Shortly after the landing of Greek troops in Izmir, numerous complaints from British, French and Italian commanders about the behavior of the Greeks were received in Paris and London. Italian military claimed that the Greeks had crossed the agreed occupation lines and shot at the Meander Valley, which was occupied by Italy, with artillery.18 Venizelos dismissed the complaints far from himself. Complained to the Italians he even that they would encourage the Turkish nationalists to armed resistance against the Greeks. Italy would even allow the Turkish irregulars to use their own occupation zone to attack Greek positions. After the dispute between Greece and Italy over the division of the occupation zones in Anatolia threatened to escalate, the High Council asked both states to come to an agreement. The result was the extremely fragile Venizelos-Tittoni Agreement, which initially regulated territorial claims, but with every subsequent conquest of a contractual partner de facto became obsolete, as did the establishment of the Milne line.19 The French, too, were already showing strong doubts about the meaning of the Greek occupation of Izmir.20 As early as August 1919, Clemenceau asked Venizelos to provide precise information about the strength of the Greek troops so that no military illusions could arise. Clemenceau also made it unmistakably clear to him that the Greeks were completely on their own to defend their new borders in Anatolia and Thrace. France was not interested in a new Balkan war.21 Finally, against the will of Greece, France successfully requested an Inter-Allied Commission of Inquiry in Izmir, which ended its work in October and published results that were very unfavorable for Greece. In essence, the ruling of the commission called on the Entente to replace all Greek troops with allies as quickly as possible in order to put a stop to the spiral of violence in Anatolia.22 Even British military officials such as Admiral Calthorpe no longer had any doubts in late autumn 1919 that a peaceful and long-term agreement with the Turkish nationalists had been made very unlikely by the territorial concessions to Greece.23In a long memorandum he stated that "the situation has become much more serious since the landing of Greek troops in Izmir."24 According to Calthorpe, the Turks would probably have accepted tough Allied demands, but they found a Greek occupation simply humiliating and unbearable.25 For them, occupation was simply humiliating and unbearable. In the Greek-occupied zones in Thrace and Western Anatolia, innumerable "societies for the defense of rights" had already been founded, the germ cells of Turkish nationalism and were already engaged in a guerrilla war with the Greek occupying forces.26 On March 19, 1920, shortly before the start of the San Remo and Sevrès Conferences, the opponents of a Greek occupation of Izmir in the British Cabinet Lord Curzon, Churchill and General Wilson once again seized the opportunity to confront Venizelos and his ambitions.27 Everyone made it clear to him that “Great Britain would not help the Greeks in Asia Minor with either troops or money” and “a conflict with the Turks, the still with money would help³ XQG Ä a conflict with the Turks who plunge the Greeks into a ten to fifteen year war> «@ XQG UXLQLHUHQ Z UGH ³28 The warnings of the British Cabinet shattered Venizelos and continued to hope for a powerful demonstration by Great Britain in Anatolia, especially since he could count on the personal support of Lloyd George. Venizelos attributed the insecure and unstable situation in Western Anatolia to the United States, whose hesitant attitude towards accepting a mandate in Turkey and Armenia endangered the sustainability of the entire post-war order. It was obvious to the Allies that Venizelos wanted to capture the Greek achievements as soon as possible in a peace treaty with the Turks. The Greeks wanted a peace that was as hard as possible, because only then could they hope that the Turks would reject the conditions and that a further expansion of Greece in Anatolia would be feasible.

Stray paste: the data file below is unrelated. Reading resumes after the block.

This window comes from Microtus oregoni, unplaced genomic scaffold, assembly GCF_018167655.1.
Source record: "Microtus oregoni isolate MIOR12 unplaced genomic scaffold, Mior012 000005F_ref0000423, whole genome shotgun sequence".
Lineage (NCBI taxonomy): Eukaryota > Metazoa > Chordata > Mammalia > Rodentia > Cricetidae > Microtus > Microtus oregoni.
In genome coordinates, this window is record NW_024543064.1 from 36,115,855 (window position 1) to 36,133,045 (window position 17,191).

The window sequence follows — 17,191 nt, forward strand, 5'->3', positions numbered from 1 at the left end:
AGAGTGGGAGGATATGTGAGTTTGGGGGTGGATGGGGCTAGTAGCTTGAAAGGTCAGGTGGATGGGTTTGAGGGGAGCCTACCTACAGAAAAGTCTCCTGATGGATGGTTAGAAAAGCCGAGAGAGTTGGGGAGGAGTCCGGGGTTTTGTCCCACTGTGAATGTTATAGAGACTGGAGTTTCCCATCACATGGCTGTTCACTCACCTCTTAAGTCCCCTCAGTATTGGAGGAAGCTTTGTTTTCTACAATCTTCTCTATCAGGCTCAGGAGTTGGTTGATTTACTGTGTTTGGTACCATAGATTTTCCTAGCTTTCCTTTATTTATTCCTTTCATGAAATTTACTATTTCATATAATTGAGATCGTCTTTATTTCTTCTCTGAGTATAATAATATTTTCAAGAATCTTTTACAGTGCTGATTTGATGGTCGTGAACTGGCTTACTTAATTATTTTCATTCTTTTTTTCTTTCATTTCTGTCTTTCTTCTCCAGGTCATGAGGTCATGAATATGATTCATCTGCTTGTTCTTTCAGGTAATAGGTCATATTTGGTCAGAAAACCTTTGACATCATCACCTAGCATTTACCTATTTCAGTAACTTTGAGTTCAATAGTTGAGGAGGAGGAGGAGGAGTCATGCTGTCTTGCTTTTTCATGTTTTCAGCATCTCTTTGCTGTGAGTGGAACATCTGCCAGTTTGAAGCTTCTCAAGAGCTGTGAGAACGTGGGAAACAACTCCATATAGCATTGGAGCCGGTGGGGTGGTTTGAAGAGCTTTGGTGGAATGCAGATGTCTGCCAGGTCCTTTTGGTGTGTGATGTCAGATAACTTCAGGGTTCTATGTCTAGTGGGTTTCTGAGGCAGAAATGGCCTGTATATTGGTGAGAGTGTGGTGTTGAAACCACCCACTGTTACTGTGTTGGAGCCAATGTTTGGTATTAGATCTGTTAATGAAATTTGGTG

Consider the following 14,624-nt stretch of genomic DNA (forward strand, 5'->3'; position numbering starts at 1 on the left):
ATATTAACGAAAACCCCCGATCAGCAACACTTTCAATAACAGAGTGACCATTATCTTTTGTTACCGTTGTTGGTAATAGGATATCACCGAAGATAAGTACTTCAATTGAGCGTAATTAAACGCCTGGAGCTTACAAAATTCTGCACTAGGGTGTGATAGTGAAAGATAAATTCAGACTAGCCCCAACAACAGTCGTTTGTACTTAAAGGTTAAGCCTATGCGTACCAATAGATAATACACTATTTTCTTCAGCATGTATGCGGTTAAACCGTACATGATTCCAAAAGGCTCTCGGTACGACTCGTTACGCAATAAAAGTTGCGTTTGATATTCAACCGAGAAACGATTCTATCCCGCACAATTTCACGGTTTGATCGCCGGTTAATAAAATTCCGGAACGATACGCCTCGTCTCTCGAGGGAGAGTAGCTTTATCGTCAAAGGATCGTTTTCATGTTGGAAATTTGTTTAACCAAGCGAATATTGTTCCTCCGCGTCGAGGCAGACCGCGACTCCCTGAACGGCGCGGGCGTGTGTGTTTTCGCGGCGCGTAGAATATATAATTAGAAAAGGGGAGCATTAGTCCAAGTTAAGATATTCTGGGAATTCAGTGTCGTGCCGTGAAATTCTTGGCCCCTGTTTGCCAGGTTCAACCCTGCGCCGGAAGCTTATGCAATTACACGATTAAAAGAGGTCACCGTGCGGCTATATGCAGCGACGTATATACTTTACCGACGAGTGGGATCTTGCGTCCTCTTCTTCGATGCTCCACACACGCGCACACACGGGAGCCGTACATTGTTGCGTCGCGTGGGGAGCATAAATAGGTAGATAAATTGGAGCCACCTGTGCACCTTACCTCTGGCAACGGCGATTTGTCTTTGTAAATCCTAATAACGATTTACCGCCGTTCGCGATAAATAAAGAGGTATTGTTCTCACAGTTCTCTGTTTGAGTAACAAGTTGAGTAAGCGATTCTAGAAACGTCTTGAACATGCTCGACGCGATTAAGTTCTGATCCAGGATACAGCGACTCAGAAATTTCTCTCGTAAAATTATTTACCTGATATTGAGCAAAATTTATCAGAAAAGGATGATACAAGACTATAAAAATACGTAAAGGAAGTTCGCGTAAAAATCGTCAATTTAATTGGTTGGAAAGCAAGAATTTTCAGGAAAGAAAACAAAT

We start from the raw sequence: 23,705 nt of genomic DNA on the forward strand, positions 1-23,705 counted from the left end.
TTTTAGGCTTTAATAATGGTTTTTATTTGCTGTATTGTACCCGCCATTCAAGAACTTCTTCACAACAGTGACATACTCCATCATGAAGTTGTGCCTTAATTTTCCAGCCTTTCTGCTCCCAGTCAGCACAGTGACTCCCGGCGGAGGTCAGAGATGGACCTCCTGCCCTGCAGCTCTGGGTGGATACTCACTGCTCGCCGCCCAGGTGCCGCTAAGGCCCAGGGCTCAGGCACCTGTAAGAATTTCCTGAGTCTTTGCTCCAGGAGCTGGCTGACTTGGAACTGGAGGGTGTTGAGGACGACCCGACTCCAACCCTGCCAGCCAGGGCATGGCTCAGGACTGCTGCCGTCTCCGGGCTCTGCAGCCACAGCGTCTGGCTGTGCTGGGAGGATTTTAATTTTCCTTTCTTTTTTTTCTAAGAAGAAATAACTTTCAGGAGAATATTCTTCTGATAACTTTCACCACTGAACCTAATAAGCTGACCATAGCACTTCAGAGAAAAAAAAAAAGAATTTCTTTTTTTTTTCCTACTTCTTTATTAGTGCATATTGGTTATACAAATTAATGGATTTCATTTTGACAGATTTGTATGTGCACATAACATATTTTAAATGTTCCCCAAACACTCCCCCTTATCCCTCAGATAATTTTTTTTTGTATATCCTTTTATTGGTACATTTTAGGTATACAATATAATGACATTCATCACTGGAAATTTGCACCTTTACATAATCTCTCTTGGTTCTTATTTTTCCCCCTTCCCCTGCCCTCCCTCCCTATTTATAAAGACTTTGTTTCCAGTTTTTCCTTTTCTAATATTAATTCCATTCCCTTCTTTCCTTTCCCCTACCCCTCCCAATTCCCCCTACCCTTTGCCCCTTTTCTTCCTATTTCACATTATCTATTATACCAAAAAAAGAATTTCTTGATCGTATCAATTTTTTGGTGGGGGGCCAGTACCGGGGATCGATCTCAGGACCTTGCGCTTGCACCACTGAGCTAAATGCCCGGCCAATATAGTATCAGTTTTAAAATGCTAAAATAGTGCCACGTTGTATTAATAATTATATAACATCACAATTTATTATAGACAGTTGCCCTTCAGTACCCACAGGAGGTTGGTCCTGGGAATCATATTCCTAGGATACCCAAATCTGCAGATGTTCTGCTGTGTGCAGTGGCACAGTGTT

1 Yapp, Malcolm, The Making of the Modern Near East. 1792-1923, London 1988, p. 301.